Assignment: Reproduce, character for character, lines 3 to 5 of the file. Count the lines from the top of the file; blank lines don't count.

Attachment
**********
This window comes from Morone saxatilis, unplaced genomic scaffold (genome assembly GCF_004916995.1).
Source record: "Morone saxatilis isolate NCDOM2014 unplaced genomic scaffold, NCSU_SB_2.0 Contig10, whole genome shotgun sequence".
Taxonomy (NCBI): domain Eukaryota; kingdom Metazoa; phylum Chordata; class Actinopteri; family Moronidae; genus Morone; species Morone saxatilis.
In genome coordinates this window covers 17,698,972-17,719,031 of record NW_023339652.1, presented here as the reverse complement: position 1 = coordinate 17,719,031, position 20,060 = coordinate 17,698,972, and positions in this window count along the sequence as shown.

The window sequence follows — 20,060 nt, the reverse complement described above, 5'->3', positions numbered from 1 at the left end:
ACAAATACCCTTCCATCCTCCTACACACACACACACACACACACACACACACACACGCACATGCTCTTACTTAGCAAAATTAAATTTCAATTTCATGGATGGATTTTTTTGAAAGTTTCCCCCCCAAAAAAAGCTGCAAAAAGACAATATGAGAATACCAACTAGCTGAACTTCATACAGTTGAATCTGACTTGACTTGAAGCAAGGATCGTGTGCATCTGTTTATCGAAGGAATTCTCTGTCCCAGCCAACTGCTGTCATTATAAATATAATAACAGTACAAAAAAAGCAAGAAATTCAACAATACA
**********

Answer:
Taxonomy (NCBI): domain Eukaryota; kingdom Metazoa; phylum Chordata; class Actinopteri; family Moronidae; genus Morone; species Morone saxatilis.
In genome coordinates this window covers 17,698,972-17,719,031 of record NW_023339652.1, presented here as the reverse complement: position 1 = coordinate 17,719,031, position 20,060 = coordinate 17,698,972, and positions in this window count along the sequence as shown.

The window sequence follows — 20,060 nt, the reverse complement described above, 5'->3', positions numbered from 1 at the left end: